Moving houseplants outside
Houseplants appreciate the fresh, warm air of spring after a long dreary winter. Moving them outside to live on the deck or patio is therapeutic for us, too.
Dennis Patton is an Extension horticulture agent at Kansas State University. He says most houseplants are tropical plants, so they’re used to basking in warm sunshine. However, they’re not fond of the cold so the guideline for moving your houseplants outdoors is based on nighttime temperatures.
"We’re wanting them to consistently remain in the mid-to-low-60’s. Anything probably below 60 is going to result in chilling injury on those plants, which means some of their leaves could yellow and drop off," says Patton. "So monitor the nighttime temperatures, and when they consistently stay between 60 and 65, and not going to drop below that, then it’s safe to move those plants outside for the summer."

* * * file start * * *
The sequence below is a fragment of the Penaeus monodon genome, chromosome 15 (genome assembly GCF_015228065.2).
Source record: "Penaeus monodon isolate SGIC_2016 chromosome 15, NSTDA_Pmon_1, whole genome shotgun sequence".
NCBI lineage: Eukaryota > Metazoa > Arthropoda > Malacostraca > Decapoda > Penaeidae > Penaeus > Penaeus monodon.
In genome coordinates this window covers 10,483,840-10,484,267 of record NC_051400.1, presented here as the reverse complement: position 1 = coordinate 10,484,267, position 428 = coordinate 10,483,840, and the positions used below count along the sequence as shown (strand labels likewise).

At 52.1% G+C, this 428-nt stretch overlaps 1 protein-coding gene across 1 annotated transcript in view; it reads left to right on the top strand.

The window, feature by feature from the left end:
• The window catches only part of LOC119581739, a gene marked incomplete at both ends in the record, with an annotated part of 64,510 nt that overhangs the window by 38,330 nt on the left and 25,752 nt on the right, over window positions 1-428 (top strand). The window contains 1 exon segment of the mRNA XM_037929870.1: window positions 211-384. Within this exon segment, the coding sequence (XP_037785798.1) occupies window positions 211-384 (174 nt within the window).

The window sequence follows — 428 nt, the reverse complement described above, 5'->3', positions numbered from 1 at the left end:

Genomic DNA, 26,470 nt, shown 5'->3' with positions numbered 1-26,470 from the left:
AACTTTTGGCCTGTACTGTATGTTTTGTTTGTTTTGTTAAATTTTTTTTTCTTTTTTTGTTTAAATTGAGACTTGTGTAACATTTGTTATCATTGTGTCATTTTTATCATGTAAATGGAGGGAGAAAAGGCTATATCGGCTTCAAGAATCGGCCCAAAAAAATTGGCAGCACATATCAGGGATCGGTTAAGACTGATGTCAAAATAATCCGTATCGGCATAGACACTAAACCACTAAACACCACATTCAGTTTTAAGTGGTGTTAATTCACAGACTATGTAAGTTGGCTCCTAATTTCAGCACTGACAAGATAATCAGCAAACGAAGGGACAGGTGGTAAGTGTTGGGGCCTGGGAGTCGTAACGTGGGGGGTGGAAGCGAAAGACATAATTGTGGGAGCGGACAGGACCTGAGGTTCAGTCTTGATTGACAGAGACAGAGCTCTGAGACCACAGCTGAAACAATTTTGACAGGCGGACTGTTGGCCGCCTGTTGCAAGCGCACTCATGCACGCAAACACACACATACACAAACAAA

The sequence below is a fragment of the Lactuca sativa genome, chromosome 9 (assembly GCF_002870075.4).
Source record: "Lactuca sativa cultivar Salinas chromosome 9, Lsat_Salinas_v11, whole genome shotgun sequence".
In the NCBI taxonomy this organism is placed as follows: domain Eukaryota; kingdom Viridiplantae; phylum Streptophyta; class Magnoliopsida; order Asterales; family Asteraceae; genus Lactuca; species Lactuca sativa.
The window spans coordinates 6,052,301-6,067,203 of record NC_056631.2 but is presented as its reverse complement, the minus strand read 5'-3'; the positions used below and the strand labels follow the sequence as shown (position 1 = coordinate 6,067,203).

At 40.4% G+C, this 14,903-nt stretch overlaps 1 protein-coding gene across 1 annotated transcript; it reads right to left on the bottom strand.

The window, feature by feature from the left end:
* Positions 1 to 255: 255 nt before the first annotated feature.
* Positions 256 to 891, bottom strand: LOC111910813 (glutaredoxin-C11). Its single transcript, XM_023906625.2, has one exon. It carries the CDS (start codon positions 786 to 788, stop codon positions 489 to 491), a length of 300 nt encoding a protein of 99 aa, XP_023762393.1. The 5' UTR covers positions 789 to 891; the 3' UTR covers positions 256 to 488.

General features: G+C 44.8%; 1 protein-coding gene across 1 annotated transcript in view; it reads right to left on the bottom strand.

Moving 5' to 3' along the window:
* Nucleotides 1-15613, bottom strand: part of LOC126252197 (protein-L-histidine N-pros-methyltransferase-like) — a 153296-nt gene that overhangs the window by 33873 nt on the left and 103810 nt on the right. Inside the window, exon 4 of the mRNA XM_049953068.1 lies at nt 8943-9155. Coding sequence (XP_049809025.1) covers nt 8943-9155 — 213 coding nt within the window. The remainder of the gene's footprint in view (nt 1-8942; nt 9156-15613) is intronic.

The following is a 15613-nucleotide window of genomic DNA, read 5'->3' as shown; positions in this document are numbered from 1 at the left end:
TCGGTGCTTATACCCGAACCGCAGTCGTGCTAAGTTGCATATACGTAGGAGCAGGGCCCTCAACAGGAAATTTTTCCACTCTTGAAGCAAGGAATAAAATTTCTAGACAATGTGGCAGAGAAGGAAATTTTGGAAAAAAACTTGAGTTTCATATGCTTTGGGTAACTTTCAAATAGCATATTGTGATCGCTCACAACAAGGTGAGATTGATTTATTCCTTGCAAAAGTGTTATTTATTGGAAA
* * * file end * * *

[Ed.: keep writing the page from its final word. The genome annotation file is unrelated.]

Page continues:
Plants don’t wear sunscreen, so you have to gradually acclimate them to the sun. Patton says they’ve been used to the low light in your home for months, so even a shady spot can be brighter than the indoor light.
"What happens a lot of times when plants go from the inside to the outside and we put them in too much sun, we sunburn the foliage. And you get this white, burned appearance to the leaf which is unattractive and causes it to drop off," says Patton. "So it’s always a good rule of thumb to start the plants out in a shady location, and then maybe every week or so expose them to a little bit brighter sun until you find their final resting place."
Give your houseplants a good dose of fertilizer, and know that you’ll have to water them more often in warm, breezy temperatures. Patton says this is also the time to do some rejuvenation if they’re too tall and spindly.
Find more tips for safely acclimating your houseplants to the outdoors
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